And while we're on the topic of infrastructure, there's another stalemate in Congress right now involving our aviation industry which has stalled airport construction projects all around the country and put the jobs of tens of thousands of construction workers and others at risk -– because of politics. It's another Washington-inflicted wound on America, and Congress needs to break that impasse now –- hopefully before the Senate adjourns -– so these folks can get back to work.

So these are some things that we could be doing right now. There's no reason for Congress not to send me those bills so I can sign them into law right away as soon as they get back from recess. Both parties share power in Washington, and both parties need to take responsibility for improving this economy. It's not a Democratic responsibility or a Republican responsibility; it is our collective responsibility as Americans. And I'll be discussing additional ideas in the weeks ahead to help companies hire, invest and expand.

So, we've seen in the past few days that Washington has the ability to focus when there's a timer ticking down, and when there's a looming disaster. It shouldn't take the risk of default -– the risk of economic catastrophe -– to get folks in this town to work together and do their jobs. Because there's already a quiet crisis going on in the lives of a lot of families, in a lot of communities, all across the country. They're looking for work, and they have been for a while; or they're making do with fewer hours or fewer customers; or they're just trying to make ends meet. That ought to compel Washington to cooperate. That ought to compel Washington to compromise, and it ought to compel Washington to act. That ought to be enough to get all of us in this town to do the jobs we were sent here to do. We've got to do everything in our power to grow this economy and put America back to work. That's what I intend to do, and I'm looking forward to working with Congress to make it happen.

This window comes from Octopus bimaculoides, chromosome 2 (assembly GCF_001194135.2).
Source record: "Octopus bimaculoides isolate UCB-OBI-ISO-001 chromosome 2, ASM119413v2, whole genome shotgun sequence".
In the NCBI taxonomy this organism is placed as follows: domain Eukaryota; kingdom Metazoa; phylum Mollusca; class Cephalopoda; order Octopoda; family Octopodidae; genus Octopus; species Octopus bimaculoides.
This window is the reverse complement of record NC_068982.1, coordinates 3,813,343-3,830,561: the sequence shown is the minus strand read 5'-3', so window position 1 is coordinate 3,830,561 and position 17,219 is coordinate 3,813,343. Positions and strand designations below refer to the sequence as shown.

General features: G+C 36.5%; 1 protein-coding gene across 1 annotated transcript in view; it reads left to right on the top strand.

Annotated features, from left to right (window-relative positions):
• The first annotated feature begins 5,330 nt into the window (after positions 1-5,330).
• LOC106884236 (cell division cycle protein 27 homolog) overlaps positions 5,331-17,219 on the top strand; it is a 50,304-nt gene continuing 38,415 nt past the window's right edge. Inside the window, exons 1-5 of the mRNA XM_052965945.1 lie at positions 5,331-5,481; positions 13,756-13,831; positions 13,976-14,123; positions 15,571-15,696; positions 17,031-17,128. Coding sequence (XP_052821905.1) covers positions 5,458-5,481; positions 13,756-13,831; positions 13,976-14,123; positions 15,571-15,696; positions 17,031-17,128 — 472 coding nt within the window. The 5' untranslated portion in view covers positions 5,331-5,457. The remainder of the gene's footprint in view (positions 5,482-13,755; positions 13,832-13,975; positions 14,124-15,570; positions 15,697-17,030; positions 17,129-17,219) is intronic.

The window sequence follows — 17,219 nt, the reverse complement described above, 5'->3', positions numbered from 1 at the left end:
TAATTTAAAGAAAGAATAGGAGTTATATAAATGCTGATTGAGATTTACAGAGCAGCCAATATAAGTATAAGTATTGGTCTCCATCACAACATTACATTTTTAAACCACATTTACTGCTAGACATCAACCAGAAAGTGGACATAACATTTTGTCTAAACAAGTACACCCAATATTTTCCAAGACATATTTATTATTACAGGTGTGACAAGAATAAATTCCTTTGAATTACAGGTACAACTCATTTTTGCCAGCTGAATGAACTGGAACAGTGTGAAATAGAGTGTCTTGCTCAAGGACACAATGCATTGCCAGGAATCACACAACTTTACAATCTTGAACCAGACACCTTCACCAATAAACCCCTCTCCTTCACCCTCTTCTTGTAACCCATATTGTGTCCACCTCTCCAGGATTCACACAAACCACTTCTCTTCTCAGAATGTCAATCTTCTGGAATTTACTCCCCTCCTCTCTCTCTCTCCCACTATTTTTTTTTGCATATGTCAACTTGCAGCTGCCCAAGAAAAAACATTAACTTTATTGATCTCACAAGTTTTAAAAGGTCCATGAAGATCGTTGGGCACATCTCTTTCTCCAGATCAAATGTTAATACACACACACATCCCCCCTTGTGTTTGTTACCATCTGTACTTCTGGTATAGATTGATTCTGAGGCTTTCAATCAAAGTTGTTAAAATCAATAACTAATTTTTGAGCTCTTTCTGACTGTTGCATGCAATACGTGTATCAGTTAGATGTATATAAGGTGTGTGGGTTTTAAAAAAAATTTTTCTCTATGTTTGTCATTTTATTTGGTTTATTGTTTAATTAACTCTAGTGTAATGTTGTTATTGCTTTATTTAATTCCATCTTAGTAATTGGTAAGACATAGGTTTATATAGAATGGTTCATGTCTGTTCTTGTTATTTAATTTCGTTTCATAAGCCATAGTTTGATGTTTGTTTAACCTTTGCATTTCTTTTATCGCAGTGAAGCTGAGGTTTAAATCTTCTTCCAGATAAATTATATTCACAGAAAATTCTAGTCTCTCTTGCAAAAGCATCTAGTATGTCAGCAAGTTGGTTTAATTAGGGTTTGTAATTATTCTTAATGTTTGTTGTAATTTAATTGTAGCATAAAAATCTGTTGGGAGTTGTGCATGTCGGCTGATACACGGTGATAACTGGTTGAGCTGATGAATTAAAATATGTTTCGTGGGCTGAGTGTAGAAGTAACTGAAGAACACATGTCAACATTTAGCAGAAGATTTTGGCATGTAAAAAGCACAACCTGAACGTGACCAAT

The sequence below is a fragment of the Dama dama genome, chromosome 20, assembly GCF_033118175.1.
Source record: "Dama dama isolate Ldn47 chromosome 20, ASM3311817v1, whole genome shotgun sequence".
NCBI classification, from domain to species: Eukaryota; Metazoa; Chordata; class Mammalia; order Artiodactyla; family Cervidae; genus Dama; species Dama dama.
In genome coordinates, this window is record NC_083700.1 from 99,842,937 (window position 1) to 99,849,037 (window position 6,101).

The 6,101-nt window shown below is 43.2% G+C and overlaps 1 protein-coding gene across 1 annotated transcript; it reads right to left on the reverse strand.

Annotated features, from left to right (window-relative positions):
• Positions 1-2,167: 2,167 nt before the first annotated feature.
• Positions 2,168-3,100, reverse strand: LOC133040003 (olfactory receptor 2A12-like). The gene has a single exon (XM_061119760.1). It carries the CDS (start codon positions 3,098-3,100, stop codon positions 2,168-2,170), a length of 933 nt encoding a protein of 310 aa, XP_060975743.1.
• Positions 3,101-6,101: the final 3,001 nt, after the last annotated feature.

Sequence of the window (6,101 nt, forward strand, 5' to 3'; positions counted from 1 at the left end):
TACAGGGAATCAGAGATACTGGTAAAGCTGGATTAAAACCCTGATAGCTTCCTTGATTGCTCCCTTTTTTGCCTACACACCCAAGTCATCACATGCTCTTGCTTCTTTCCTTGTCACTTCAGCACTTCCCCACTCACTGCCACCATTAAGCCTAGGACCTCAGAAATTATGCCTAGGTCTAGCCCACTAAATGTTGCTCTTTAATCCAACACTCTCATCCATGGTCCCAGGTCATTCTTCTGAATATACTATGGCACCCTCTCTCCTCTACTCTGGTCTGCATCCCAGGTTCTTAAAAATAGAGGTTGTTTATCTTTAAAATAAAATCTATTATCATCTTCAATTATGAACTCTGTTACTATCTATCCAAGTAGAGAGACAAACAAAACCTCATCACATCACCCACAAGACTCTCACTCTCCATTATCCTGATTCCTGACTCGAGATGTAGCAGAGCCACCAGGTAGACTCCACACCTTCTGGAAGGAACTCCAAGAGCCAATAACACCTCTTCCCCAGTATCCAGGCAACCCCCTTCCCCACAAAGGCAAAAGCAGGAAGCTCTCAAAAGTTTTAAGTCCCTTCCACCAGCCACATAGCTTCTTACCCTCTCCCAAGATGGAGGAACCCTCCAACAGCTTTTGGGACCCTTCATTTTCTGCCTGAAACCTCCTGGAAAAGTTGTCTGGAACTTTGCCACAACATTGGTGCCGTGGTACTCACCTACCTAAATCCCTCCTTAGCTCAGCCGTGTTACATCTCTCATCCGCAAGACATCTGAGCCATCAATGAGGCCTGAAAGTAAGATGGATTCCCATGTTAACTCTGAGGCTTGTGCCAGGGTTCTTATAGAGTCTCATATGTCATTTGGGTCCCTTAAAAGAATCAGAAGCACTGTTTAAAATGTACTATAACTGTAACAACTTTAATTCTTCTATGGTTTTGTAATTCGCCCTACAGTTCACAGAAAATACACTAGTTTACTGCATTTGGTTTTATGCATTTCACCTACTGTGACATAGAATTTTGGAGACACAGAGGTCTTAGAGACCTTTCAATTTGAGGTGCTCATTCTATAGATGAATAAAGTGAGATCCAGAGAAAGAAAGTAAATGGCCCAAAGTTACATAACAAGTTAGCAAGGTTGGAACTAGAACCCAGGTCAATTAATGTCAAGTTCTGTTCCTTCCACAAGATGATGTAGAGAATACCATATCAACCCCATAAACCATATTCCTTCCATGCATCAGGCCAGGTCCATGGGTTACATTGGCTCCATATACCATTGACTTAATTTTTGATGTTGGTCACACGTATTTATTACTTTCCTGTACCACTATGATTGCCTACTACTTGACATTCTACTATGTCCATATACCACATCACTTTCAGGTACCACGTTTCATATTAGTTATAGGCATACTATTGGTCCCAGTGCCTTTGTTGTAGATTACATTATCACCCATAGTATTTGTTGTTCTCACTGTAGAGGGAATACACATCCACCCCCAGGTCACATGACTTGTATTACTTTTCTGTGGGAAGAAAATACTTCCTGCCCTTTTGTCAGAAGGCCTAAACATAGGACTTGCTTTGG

Thanks very much, everybody.

Janet Rose Jackman contributed to this report.

McCain's statement

U.S. Senator John McCain on Tuesday submitted the following statement for the record on the U.S. Senate's passage of the Budget Control Act of 2011:

Mr. President, I support the legislation before us today to raise the debt ceiling and at the same time curb government spending without raising taxes. The United States cannot default on our obligations and this bill prevents that from happening. This deal is not perfect. It is not what I would have written and I have grave concerns about the cuts to our Nation's defense spending that may have to occur as a result of this bill's passage.